IEEE Spectrum has had a number of articles over the last two years regarding the failure of major software/IT projects and the reasons why they fail. One major reason is the lack of a well defined specification for the project. This means a six page max list of requirements as to what the software must do and will not do. They noted one example of a project with an 80 page spec that got down to specifying the color of every button on the page but did not really state what anything did. Next, everyone wanted a different page with a different look and different functions. Allowing different departments or organizations to dictate each page made sure it would be a mess. And then they had different contractors working on different parts reacting to making major changes whenever the sponsor thought about them. And they expected all of these parts to work flawlessly when this whole mess was merged together. To bad the contractors didn't know they each were using incompatible software.
From: email@example.com on behalf of Butner, R Scott
Sent: Wed 9/3/2008 9:59 AM
To: firstname.lastname@example.org; email@example.com
Cc: Butner, R Scott
Subject: Please read if you have ever supported a web/database/information technology project for US EPA
Imagine the setting:
it's the EPA's semi-annual Web Working Group meeting, a gathering of 200 or so project managers, web masters, and contractor scum, err….valued partners from the contracting community -- which convenes every 6 months to discuss the effective use of web technology to get the environmental message out.
A breakout session on the second day of the workshop advertises a session entitled "An EPA Project Manager's Guide to Insuring that your Web Project Will Fail."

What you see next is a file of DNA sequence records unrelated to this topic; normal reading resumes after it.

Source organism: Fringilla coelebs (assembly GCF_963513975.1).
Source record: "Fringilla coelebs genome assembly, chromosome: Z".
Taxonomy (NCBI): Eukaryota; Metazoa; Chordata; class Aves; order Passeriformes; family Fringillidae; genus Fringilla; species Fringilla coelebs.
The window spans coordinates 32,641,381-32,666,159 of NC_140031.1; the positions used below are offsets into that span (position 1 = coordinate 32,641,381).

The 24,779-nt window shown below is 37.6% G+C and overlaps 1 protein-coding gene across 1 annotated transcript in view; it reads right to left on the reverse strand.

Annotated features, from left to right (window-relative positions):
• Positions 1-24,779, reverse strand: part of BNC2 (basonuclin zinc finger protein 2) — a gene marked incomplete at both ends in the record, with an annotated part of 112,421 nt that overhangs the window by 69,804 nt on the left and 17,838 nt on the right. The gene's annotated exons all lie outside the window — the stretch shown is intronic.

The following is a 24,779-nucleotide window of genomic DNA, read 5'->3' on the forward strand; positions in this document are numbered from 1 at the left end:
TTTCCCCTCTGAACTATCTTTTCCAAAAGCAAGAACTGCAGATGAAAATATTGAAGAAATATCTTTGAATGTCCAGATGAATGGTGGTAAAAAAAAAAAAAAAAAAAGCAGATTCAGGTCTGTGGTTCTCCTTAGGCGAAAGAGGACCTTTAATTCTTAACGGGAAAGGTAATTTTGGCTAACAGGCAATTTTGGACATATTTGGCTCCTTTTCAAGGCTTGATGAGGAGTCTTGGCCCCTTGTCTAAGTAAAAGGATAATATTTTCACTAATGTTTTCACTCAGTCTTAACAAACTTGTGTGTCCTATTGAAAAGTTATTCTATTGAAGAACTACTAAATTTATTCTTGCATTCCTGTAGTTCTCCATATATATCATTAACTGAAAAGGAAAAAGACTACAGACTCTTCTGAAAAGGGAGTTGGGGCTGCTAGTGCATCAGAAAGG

The sole presenter mentioned in the agenda is the mysterious "Contractor X." No bio is provided.
Day two of the workshop dawns, and 75 EPA program managers show up, lattes in hand, to find out what this mysterious stranger has to say to them.
Minutes before the session is scheduled to begin, the room lights dim. The mournful sound of a solitary bagpipe drifts from the PA speakers, taking just a few moments to converge on the tune of "Amazing Grace."
Because this is Seattle (and because Contractor X is deeply, tragically hip) it's the version recorded by the Dropkick Murphys. Grunge-laden guitars displace the bagpipes, and 60 seconds of raucous music electrifies the room.
As the last cymbal crash fades to black, a spotlight comes on, focused on the podium. A "solidly built" (yes, it's a euphemism) gentleman of indeterminate age walks into the room, a bag over his head concealing his true identity.
Because it's an EPA meeting, the bag is neither plastic NOR paper, but canvas. Two eye holes cut out where the "w" and "y" once helped spell out "Safeway."
[don't worry, dear reader -- the bag will be put back into traditional service at the end of the day. Turns out that Contractor X is handy with duct tape. ]
Contractor X clears his throat to get the room's full attention, and signal the start of his talk. The abundance of reverb and upper register rattles suggests that the voice has been electronically disguised to protect the mysterious stranger's true identity.
The room is hushed as Contractor X begins his talk -- a litany of "do's and don'ts" -- but mostly, "don'ts" -- for working successfully with Information Technology contractors…….
[/end of scene]
Pretty cool scenario, huh?
So here's the question: what should Contractor X tell the crowd?
I invite your responses, anonymous or otherwise, public or private. I invite responses from both contractors, and from EPA project managers who have learned from bitter experience.
I even invite responses from those who didn't.
Pacific Northwest National Laboratory
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P.O. Box 999, MSIN K7-28
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